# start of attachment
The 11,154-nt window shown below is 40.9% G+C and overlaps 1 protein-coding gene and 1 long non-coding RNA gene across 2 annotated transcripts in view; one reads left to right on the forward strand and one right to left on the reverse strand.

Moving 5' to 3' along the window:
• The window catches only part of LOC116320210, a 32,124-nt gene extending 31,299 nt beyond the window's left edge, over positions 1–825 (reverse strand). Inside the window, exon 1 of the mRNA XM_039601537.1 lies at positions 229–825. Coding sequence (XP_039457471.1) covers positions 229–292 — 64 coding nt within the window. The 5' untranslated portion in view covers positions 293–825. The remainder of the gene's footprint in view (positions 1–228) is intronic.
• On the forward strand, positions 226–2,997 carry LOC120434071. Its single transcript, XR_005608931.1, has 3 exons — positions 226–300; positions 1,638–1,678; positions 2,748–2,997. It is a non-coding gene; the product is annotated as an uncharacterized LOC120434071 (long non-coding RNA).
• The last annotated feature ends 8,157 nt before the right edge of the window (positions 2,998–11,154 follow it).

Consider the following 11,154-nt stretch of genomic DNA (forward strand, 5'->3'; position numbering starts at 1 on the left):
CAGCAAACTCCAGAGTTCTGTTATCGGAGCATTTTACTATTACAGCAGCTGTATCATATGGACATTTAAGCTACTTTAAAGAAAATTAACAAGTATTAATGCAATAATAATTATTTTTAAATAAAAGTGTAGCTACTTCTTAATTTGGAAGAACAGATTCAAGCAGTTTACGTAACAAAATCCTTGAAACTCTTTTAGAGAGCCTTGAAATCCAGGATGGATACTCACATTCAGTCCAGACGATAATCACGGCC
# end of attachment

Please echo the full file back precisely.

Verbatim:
The 11,154-nt window shown below is 40.9% G+C and overlaps 1 protein-coding gene and 1 long non-coding RNA gene across 2 annotated transcripts in view; one reads left to right on the forward strand and one right to left on the reverse strand.

Moving 5' to 3' along the window:
• The window catches only part of LOC116320210, a 32,124-nt gene extending 31,299 nt beyond the window's left edge, over positions 1–825 (reverse strand). Inside the window, exon 1 of the mRNA XM_039601537.1 lies at positions 229–825. Coding sequence (XP_039457471.1) covers positions 229–292 — 64 coding nt within the window. The 5' untranslated portion in view covers positions 293–825. The remainder of the gene's footprint in view (positions 1–228) is intronic.
• On the forward strand, positions 226–2,997 carry LOC120434071. Its single transcript, XR_005608931.1, has 3 exons — positions 226–300; positions 1,638–1,678; positions 2,748–2,997. It is a non-coding gene; the product is annotated as an uncharacterized LOC120434071 (long non-coding RNA).
• The last annotated feature ends 8,157 nt before the right edge of the window (positions 2,998–11,154 follow it).

Consider the following 11,154-nt stretch of genomic DNA (forward strand, 5'->3'; position numbering starts at 1 on the left):
CAGCAAACTCCAGAGTTCTGTTATCGGAGCATTTTACTATTACAGCAGCTGTATCATATGGACATTTAAGCTACTTTAAAGAAAATTAACAAGTATTAATGCAATAATAATTATTTTTAAATAAAAGTGTAGCTACTTCTTAATTTGGAAGAACAGATTCAAGCAGTTTACGTAACAAAATCCTTGAAACTCTTTTAGAGAGCCTTGAAATCCAGGATGGATACTCACATTCAGTCCAGACGATAATCACGGCC